Adopting the final payment made by the California Associated Raisin Company on the 1921 crop during the year 1921 and also the advance or first payment on the 1922 crop made by the California Associated Raisin Company, as the basis of figuring the compensation due the plaintiffs, the court found the plaintiffs entitled to $11,597.81 and the defendant entitled to credits in the sum before mentioned of $5,656.88 and awarded plaintiffs judgment for the balance.

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Upon this appeal the appellant insists that the court erred in its interpretation of the contract referred to and also in denying the defendant judgment upon his cross-complaint. Upon the cross-complaint it is sufficient to say that the testimony is conflicting and being based on a conflict of testimony, nothing else appearing, must be accepted as conclusive on appeal. What the California Associated Raisin Company paid raisin growers for the 1922 crop does not appear in the record. It does appear, however, that the defendant received the gross sum of $28,908.91 for and on account of the crop and all matters included within the terms of the contract entered into between the plaintiffs and the defendant and to the gross proceeds of which the plaintiffs are entitled to a sum of money equaling 35 per cent. If the California Associated Raisin Company paid a like price to the growers of raisins of the kind and variety produced upon the lands belonging to the defendant, then, and in that case, the figures adopted by the court in going back to the payment on the 1921 crop, give to the plaintiffs the sum of $1,479.70 in excess of what they should have been awarded. We come now to the contract itself. We think the following excerpt from the argument of the appellant correctly states the situation:

“Referring to the situation of the parties when contract was made in December, 1921, defendant owned a valuable vineyard and plaintiffs desired the opportunity of farming the same, to receive their pay out of 35% of the proceeds of the crop. Not desiring to take 35% of what the defendant sold his crops for, because the California Associated Raisin Company paid a big price for the 1921 crop, plaintiffs wanted to be paid according to what the said Association paid for the 1922 crop.

“Q. Well, with relation to this phase of the subject, what, if anything, was said about the Raisin Association, or the property being put in the Association? A. Mr. Kellas wrote that clause in the contract regarding settlement and the reason it was put in the contract was this: That the previous years, that the boys had worked on another ranch and the crop was sold for less money than what the Raisin Association paid the growers — plaintiffs wanted to be paid according to what said Association paid for the 1922 crop.”

The testimony quoted in the argument of the appellant is the testimony of the defendant himself, which shows that

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all parties had in mind the total sum that should be paid for the year 1922 crop by the California Associated Raisin Company, and not simply a partial payment or an advance on account of a part of the purchase price of that crop. This testimony clearly shows that none of the parties was contemplating that the standard of compensation should be only one-half the purchase price, irrespective of when defendant should pay it. It also appears from the record that the words, “In any event settlement is to be made not later than December 1, 1922,” were inserted in the handwriting of the defendant. These words have nothing to do with the standard by which the compensation is to be measured. It is simply a date of settlement. The error in fixing the date of settlement at a time prior to the date upon which the prices paid by the California Associated Raisin Company could be ascertained cannot be allowed to cut the agreed compensation in two, or to admit the interpretation that a part payment on the purchase price of a preceding crop may be used in adding to the compensation. By way of illustration, it appears that there was introduced as an exhibit a copy of the contract used by the California Associated Raisin Company, a reference to which shows that the raisins grown by the members were to be delivered not later than December 1st of each year and that within six days after the receipt of the raisins an additional payment was to be made therefor and final payment during the following year as the same may be determined, after deducting expenses from receipts, etc. The contract also provides that the crop year should be deemed to be from September 1st of one year to August 31st of the succeeding year. This again enforces the conclusion that the parties had in mind the compensation to be paid according to the prices paid for the 1922 crop, and that the desire of the parties to have settlement made by December 1st has nothing to do with the interpretation that should be given to the contract.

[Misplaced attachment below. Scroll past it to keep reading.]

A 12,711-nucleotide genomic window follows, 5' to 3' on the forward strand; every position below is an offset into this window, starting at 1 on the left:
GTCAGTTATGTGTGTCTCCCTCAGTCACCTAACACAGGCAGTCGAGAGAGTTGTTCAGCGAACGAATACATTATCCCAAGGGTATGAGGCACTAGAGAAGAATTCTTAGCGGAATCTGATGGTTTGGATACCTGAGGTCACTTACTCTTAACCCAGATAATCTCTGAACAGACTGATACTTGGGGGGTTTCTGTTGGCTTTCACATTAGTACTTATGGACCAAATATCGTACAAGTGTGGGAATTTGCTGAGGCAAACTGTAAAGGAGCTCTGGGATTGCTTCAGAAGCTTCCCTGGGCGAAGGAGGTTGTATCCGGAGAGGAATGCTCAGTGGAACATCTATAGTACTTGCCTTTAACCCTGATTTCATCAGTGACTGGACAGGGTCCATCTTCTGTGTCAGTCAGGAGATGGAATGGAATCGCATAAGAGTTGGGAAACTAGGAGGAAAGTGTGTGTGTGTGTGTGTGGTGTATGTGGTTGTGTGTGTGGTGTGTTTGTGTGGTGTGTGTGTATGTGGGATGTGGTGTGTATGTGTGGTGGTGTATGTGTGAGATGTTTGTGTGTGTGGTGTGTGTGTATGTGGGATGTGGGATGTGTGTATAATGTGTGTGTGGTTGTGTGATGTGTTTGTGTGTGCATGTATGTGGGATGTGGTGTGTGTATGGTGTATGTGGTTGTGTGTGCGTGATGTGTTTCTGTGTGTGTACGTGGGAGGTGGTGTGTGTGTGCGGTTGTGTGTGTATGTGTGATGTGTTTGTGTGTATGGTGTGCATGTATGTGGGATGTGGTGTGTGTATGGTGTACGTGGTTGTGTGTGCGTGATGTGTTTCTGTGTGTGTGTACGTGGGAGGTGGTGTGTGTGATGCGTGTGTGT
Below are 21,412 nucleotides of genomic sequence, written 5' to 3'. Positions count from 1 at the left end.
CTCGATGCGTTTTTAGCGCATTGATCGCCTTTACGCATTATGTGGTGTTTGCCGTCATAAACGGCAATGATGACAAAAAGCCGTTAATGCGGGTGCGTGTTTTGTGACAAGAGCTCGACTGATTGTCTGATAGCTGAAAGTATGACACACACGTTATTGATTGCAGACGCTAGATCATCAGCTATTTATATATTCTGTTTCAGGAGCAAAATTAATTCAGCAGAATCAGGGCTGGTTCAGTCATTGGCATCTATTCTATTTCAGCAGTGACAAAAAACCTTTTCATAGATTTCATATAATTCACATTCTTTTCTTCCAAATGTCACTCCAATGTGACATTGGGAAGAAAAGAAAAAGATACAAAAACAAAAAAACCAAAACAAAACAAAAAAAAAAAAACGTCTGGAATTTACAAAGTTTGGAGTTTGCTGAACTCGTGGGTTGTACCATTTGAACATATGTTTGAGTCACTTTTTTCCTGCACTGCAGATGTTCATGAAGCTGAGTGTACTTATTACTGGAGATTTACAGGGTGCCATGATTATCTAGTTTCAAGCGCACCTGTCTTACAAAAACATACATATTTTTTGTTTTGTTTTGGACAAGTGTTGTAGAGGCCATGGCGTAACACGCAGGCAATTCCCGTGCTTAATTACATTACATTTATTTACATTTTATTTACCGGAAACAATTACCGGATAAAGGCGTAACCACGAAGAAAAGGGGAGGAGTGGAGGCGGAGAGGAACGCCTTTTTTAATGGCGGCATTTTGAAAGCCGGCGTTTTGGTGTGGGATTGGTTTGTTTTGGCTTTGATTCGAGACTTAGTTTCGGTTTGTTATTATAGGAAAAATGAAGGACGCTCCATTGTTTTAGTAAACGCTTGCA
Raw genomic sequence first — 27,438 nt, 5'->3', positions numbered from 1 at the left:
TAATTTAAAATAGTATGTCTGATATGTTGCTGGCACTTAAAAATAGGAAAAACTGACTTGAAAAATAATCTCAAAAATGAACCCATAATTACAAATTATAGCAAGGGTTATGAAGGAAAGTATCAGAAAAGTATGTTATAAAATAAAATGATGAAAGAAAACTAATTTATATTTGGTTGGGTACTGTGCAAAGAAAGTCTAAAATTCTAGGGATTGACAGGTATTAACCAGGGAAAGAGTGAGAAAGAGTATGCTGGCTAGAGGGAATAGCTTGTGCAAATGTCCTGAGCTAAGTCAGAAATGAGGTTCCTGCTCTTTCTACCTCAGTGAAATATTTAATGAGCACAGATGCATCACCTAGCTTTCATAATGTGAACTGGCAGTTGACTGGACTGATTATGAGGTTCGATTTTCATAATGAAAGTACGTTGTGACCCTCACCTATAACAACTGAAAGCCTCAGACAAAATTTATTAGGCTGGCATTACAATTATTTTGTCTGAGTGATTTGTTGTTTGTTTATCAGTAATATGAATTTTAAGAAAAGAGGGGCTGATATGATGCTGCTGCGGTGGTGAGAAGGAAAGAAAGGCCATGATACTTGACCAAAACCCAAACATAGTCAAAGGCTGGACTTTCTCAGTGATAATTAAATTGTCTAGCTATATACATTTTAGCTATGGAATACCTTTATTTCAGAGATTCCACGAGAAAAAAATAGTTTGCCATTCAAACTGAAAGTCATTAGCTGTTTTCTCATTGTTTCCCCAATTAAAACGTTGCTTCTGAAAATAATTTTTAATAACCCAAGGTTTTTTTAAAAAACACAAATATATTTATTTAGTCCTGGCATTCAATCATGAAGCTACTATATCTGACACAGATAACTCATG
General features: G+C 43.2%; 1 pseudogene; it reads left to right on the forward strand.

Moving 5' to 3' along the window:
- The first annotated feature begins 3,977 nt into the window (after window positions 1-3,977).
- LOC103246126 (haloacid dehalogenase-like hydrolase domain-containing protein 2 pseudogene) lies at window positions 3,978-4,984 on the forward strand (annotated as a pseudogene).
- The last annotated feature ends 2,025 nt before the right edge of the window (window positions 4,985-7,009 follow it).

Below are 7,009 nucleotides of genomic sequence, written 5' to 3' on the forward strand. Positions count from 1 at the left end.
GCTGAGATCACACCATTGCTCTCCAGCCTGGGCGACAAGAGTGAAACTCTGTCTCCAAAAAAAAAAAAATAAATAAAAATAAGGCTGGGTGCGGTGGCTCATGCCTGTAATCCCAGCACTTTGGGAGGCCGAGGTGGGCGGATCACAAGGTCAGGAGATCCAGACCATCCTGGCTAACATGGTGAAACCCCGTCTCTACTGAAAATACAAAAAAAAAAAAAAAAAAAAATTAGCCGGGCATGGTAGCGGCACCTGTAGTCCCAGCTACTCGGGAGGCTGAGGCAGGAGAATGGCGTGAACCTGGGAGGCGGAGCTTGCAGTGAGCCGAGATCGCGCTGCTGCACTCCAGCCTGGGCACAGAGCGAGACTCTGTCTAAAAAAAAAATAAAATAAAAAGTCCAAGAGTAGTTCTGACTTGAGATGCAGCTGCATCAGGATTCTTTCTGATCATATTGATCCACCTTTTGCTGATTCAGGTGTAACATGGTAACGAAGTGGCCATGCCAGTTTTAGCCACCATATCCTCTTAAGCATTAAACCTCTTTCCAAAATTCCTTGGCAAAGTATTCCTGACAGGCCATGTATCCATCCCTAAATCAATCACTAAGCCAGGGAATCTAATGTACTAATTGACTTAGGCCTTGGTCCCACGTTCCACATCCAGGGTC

While the defendant has insisted upon an interpretation of the contract which would award to the plaintiffs only a little over one-half of the sum to which the record shows they were entitled, it nevertheless is true that the plaintiffs have not proven that they were entitled to much over one-half the sum awarded them and that the court should have sustained the defendant’s objection to the testimony relating to

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the prices paid by the association on account of the 1921 crop. As to all other matters, we find no error justifying reversal. It follows from what has been said that the judgment must be reversed in so far as the value fixed upon the several varieties of raisins is concerned on the ground that the findings in relation to said raisins are not supported by the evidence, and the cause remanded to the trial court to ascertain and determine the value of the crop of raisins raised upon said premises measured by the prices paid by the California Associated Raisin Company for the 1922 crop, irrespective of the date of payment made therefor and award the plaintiffs said sum; in all other respects the judgment is affirmed, and it further appearing from an examination of the transcript of this case that the portion of the testimony brought up necessary to show that the judgment should be reversed in part and that the portion brought up necessary to show that the judgment should be affirmed in part are about equal, it is further ordered that the costs on appeal, outside of the cost of printing briefs, shall be apportioned equally to the parties herein and that the parties shall pay the costs of the preparing and printing respectively of their own briefs.

Hart, J., and Finch, P.J., concurred.